By far the most significant proposal in this regard─the only one introduced by the United States to make it into the final treaty─was the modest provision for a series of multilateral cultural exchanges between the nations of the Western Hemisphere. This agreement called for each of the twenty-one governments that signed the treaty to pay for the exchange of two graduate students per year, per country. It was not much. But it put the U.S. government in the business of "cultural diplomacy"─that is, the deliberate attempt to deploy cultural affairs in pursuit of foreign policy objectives. By the end of World War II, these simple exchanges had grown into a comprehensive program to shape the nation's image abroad, as U.S. officials combined cultual diplomacy with overseas propaganda, domestic information campaigns, and technological modernization initiatives to form the matrix of what became known as public diplomacy. Thus began the massive postwar project dedicated to winning "hearts and minds" around the world.
"Given Them a Share"
That these efforts started in Latin America was no accident. In fact, they must be understood as an essential expression of the Roosevelt administration's Good Neighbor Policy. FDR actually introduced the idea of the "good neighbor" in his inaugural─the address better remembered for "we have nothing to fear but fear itself..."─when he pledged to "dedicate this Nation to the policy of the good neighbor ... the neighbor who respects his obligations and respects the sanctity of his agreements in and with a world of neighbors." The president did not initially apply this idea to any particular region. Soon, though, the Good Neighbor Policy became the catchall label for the Roosevelt administration's much publicized attempt to scale back the arrogance of attitude and action that had prompted many Latinos to label his nation "El Coloso del Norte" ("the Colossus of the North"). [n.8] The United States officially renounced the sort of Big Stick diplomacy that had resulted in perpetual interference in the domestic politics of Latin American states over the past several decades. To back up his words with action, the president repudiated the Platt Amendment of 1901 (used repeatedly to justify intervention in Cuba), ordered the removal of U.S. marines from Haiti, and generally encouraged greater input from Latin American leaders about policies affecting their own countries. "Give them a share" was how Roosevelt described his administration's attitude towards Latin America. "They think they are just as good as we are, and many of them are." [n.9]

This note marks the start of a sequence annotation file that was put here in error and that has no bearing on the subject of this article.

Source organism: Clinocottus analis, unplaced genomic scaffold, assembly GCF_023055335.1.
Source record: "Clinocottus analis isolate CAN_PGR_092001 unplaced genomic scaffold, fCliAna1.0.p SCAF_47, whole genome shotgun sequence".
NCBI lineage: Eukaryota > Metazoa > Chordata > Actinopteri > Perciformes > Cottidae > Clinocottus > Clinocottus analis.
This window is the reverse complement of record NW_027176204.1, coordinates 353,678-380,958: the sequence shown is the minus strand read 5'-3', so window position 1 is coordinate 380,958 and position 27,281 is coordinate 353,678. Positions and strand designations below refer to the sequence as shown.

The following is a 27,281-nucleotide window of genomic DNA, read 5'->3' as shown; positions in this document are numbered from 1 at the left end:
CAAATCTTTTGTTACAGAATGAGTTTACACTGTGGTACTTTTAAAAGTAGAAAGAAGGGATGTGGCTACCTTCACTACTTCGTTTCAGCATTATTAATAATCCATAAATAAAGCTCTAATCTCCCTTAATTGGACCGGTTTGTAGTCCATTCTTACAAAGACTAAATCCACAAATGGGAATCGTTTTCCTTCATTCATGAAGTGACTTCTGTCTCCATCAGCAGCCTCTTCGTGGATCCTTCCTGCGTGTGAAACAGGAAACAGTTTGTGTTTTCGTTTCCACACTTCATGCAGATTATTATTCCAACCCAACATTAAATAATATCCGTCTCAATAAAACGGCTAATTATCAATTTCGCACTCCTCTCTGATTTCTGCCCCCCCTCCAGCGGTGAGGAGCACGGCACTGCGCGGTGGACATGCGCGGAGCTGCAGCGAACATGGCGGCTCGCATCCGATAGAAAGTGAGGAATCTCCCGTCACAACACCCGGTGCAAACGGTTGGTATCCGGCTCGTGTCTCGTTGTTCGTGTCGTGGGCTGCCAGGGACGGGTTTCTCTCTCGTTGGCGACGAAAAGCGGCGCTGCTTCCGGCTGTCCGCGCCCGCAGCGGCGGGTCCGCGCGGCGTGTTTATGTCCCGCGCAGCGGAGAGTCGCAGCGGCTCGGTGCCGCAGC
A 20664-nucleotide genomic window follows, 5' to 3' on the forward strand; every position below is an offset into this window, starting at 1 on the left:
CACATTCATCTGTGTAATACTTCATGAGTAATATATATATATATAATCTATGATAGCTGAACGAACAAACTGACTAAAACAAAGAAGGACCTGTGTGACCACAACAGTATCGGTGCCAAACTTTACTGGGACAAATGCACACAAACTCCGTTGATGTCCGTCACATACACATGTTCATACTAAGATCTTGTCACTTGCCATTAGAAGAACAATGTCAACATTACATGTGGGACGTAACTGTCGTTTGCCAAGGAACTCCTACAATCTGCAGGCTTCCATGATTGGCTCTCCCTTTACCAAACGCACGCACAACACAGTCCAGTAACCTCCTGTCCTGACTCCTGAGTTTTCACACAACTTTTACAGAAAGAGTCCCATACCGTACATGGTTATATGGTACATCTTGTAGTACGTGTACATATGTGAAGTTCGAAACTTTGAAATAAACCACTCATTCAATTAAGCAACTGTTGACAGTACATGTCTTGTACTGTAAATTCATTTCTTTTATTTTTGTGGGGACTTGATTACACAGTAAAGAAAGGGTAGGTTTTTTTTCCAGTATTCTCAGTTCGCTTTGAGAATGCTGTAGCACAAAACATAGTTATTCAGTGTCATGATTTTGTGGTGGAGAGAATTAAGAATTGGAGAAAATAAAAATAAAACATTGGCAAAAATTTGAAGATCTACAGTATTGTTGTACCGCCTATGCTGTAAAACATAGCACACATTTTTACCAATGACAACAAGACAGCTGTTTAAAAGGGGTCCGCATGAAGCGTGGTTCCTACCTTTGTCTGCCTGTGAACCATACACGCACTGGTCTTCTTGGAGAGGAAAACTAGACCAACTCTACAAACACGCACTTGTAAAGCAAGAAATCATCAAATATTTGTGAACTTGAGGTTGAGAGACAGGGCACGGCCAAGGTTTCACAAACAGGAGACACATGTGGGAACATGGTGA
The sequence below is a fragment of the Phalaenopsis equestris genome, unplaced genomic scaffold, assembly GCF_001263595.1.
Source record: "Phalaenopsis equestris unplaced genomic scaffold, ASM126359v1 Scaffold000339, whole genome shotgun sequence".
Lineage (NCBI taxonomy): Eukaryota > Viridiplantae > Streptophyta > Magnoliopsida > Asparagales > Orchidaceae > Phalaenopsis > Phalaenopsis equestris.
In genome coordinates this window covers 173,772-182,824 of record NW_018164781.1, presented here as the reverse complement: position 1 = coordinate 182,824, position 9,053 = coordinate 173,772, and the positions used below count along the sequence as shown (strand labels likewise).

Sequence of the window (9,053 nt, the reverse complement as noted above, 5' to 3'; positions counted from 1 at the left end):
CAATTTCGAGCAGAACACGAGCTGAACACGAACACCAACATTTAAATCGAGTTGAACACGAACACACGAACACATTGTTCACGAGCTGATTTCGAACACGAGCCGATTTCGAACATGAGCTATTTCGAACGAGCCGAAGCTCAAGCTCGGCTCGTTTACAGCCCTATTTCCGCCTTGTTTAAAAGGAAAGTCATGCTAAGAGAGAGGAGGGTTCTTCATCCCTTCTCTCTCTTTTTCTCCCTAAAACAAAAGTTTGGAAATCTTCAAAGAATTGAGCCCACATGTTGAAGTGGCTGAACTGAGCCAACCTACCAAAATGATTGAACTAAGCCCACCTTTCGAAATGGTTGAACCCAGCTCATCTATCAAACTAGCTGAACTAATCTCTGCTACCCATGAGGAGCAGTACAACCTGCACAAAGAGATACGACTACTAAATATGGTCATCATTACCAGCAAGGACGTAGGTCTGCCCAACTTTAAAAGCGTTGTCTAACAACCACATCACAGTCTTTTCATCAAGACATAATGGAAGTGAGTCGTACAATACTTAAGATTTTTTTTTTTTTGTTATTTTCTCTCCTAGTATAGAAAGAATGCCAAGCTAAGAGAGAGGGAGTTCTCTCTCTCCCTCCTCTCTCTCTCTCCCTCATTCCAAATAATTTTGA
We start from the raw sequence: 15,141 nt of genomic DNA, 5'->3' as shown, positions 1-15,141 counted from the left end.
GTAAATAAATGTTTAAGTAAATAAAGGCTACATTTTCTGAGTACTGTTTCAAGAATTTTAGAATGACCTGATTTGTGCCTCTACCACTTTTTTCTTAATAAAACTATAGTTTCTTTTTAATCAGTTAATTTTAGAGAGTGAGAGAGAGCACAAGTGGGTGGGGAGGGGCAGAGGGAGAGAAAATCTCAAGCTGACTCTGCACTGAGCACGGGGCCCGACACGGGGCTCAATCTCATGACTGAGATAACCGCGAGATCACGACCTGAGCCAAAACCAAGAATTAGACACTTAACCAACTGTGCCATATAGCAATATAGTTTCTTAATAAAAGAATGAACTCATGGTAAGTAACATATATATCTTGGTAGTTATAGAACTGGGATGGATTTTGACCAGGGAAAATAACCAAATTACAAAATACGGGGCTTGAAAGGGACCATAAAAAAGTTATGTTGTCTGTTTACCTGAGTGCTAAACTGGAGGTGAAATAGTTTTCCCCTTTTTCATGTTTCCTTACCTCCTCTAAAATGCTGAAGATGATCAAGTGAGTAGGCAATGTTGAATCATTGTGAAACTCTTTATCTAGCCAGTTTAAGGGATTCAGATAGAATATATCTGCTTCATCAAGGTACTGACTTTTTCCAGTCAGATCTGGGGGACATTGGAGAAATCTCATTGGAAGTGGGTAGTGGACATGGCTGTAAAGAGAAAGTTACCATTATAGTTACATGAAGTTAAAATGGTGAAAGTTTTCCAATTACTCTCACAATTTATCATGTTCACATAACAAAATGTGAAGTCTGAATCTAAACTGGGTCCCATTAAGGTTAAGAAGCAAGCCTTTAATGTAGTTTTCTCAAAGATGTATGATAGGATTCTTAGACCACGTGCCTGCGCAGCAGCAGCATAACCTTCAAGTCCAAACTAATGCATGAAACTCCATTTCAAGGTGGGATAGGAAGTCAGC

This sort of tongue-in-cheek remark helps to explain why the Good Neighbor Policy has sometimes been viewed as a sham─as lofty rhetoric designed to facilitate a shift from military domination to economic hegemony. There is some truth to that accusation. However, critics of the Good Neighbor Policy have failed to address why a politician as skillful as Roosevelt would create, in the words of historian Bryce Wood, a "huge red, white, and blue target" for potential critics. The answer to that question lies in the role that Latin America played within the overall scope of U.S. foreign policy during the 1930s. [n.10]